November 19, 1996
1) Different incomes pay at different rates taxes are not flat.
Therefore, it matters whether "people" means "all people" or just "some people."
2) Which people?
|All American Households?||$35,500*|
|Households with children?||$47,500*|
|Two-worker families with children||$52,500**|
* Source: Congressional Budget Office
** Tax Foundation (they called this "a typical American family")
3) Which "average:" Mean or Median?
Table 1: Hypothetical Example:
|#1||$ 20,000||$ 2,000||10%|
|#2||$ 22,000||$ 2,420||11%|
|#3||$ 24,000||$ 2,880||12% - Median|
|#4||$ 26,000||$ 3,380||13%|
|Average||$ 40,000||$ 8,400||21% - Mean or Avg.|
Suppose taxes on household #5 were increased by $10,000 (from $31,320 to $41,320). Total
taxes would also increase $10,000 so average taxes would increase $2,000 per household. The
new mean would be $10,400 in taxes and the new mean tax rate would be 26%.
Their story: "Taxes on the average household increased $2,000, from 21% to 26% of income."
Reality: Only the rich paid more taxes; median taxes were unchanged.
Center on Budget and Policy Priorities uses "Average" for "Mean"
Center on Budget and Policy Priorities uses "Typical" for "Median"
For federal and state taxes combined, the median tax rate is about 3 percentage points lower than the average tax rate, because federal taxes are progressive.
4) Which taxes?
Reality: Table 2 shows taxes typically paid in 1996 by a household of median income. Note that
the federal individual income tax is about one-fifth of taxes paid by median households. 72% of
households pay more payroll taxes than federal income taxes. The median household pays about
$3,700 in state and local taxes.
Table 2: Median Household (1996 data, approx.)
|Federal income tax||$ 2,150||20%||CBO|
|Federal payroll tax*||$ 3,600||34%||CBO|
|All other federal taxes**||$ 1,250||12%||CBO|
|State and local taxes||$ 3,700||34%||ITEP***|
* This includes the employer share, since that tax is passed on to employees.
** This includes direct and indirect business taxes, attributed to households.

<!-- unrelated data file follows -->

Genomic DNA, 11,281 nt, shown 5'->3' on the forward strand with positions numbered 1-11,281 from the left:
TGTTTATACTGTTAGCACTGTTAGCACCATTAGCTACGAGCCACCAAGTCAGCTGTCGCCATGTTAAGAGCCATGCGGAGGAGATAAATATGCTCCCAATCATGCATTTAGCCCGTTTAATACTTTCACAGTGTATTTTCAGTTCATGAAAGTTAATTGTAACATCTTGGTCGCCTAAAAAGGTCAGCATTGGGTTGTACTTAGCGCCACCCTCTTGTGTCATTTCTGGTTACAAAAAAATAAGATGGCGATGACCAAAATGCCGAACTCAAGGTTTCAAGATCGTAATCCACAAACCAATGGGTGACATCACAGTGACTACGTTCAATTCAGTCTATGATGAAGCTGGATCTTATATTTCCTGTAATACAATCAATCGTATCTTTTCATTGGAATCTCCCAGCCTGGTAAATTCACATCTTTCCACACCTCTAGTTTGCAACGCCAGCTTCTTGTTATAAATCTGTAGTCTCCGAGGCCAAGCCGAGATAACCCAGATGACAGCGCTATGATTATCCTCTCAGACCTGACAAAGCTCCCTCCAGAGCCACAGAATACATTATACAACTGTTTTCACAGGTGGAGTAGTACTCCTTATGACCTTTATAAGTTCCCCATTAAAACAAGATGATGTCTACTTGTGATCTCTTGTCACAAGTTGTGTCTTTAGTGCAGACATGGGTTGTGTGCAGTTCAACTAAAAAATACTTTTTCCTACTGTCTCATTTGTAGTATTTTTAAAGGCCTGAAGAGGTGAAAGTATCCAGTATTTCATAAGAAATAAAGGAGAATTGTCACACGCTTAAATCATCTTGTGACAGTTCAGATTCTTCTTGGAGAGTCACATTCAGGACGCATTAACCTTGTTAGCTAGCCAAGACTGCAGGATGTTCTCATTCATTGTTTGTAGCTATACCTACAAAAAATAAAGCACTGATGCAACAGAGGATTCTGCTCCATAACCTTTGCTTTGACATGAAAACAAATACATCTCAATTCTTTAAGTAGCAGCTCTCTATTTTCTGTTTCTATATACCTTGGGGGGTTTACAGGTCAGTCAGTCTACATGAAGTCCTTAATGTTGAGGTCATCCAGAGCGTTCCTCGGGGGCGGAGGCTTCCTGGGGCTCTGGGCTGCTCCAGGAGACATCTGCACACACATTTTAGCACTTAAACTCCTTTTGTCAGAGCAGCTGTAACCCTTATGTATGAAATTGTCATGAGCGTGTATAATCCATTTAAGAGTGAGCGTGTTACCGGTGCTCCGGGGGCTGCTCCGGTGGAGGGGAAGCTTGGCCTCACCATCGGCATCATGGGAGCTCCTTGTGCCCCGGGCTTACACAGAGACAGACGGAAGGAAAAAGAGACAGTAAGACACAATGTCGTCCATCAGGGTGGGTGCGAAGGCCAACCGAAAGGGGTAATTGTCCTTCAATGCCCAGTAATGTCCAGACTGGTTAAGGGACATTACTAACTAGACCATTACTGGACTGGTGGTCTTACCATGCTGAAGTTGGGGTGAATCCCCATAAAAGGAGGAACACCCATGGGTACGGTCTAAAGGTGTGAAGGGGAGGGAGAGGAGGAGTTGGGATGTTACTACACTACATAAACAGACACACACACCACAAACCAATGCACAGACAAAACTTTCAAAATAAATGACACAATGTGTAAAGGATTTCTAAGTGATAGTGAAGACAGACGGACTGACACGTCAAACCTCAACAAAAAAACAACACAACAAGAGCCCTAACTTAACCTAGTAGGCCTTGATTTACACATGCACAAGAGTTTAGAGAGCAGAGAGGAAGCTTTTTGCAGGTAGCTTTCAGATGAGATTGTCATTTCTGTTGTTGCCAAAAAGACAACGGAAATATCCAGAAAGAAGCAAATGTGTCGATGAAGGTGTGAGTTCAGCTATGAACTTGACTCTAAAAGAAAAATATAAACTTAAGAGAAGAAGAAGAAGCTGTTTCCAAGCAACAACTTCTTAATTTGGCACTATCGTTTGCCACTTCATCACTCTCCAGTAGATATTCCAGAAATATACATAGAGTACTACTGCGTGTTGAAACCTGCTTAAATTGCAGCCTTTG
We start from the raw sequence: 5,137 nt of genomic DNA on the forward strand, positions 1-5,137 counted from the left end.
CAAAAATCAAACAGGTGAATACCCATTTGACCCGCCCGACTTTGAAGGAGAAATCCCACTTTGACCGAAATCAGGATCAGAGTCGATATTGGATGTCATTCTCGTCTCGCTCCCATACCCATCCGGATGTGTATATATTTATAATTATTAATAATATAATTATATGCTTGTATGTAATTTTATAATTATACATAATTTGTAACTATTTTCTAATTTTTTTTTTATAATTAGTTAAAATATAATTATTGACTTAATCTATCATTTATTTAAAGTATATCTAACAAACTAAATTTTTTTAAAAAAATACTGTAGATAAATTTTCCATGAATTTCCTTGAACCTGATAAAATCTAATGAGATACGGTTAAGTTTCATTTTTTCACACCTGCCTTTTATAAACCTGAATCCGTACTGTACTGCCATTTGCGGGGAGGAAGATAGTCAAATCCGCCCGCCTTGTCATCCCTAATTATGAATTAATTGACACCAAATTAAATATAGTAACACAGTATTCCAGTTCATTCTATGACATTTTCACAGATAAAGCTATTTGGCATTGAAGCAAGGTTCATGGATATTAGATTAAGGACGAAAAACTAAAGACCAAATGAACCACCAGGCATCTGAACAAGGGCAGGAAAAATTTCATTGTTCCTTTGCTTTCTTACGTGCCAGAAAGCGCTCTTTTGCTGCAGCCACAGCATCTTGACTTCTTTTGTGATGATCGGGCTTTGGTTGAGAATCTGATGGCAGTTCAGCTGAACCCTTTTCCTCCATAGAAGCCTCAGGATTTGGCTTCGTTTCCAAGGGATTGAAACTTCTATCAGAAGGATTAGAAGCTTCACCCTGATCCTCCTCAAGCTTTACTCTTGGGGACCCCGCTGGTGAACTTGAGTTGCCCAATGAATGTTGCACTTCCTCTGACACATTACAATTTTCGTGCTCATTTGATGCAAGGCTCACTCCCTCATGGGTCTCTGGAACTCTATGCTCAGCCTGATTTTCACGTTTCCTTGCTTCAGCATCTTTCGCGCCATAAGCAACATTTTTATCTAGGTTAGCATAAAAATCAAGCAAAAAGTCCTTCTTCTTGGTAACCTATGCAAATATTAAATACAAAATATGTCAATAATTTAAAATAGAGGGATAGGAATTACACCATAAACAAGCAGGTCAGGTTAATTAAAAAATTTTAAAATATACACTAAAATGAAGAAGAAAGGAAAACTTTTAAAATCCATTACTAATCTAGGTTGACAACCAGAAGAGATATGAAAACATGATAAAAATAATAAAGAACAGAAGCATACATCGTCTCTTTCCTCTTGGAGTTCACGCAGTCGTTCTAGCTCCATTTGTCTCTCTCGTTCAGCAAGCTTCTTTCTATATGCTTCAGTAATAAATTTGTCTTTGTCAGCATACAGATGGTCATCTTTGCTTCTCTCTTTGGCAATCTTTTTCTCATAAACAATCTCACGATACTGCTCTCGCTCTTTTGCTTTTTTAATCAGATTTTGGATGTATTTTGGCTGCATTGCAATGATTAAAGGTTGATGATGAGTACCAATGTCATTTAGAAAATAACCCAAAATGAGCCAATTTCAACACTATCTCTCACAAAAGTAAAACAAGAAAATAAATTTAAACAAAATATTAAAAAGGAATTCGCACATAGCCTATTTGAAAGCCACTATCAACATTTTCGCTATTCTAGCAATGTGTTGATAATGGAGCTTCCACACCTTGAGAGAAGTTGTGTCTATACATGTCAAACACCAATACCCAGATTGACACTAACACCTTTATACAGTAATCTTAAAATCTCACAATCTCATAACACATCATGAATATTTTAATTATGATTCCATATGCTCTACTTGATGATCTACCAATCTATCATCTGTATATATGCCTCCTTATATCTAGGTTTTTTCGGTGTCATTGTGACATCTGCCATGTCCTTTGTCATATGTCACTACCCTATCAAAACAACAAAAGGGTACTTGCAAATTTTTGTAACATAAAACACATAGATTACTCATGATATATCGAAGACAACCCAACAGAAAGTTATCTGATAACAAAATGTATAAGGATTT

*** CBPP estimate from data by the Institute on Taxation and Economic Policy (ITEP).
5) What income?
Calculations based on IRS and Census samples measure less total income than really exists. Those
samples miss imputed income (e.g. tax-free employer-provided health insurance) because
respondents don't know they have it. Further, the Census doesn't collect income data for the
super-rich. Also, respondents sometimes knowingly under-report income. Hence, calculations
based on survey data overstate tax rates.
Note that Table 2 implies a 30% tax rate for a median income household ($10,700 in total taxes; $35,500 in household income). Because of missed income, I estimate the median tax rate at 25% - 27%.
6) How about the rich?
The richest 1% of households ($650,000 in income, says CBO):
|Federal tax rate||32.7% - (CBO)|
|State and Local tax rate||5.8% - (ITEP)|
* Because of missed income, this total should be 32% - 35%.
For these households, the federal personal income tax represents about 63% of the total tax bill. Contrast this with the 20% share for median households.
What Does the Typical
Family Pay in Taxes - 3/11/98
The Final Tax Bill: Assessing the Long-Term Costs and the Distribution of Tax Benefits - 8/1/97
Looking at the Details in the New Budget Legislation - 8/12/97
Behind the Numbers: An Analysis of the Tax Foundation's Tax Day Report - 4/14/97
Twisted Tales: Overstating the Taxes the Typical Household Pays - 9/4/96
Taxes: The Highest in History? - 8/5/96
The Center's archive of federal tax policy analyses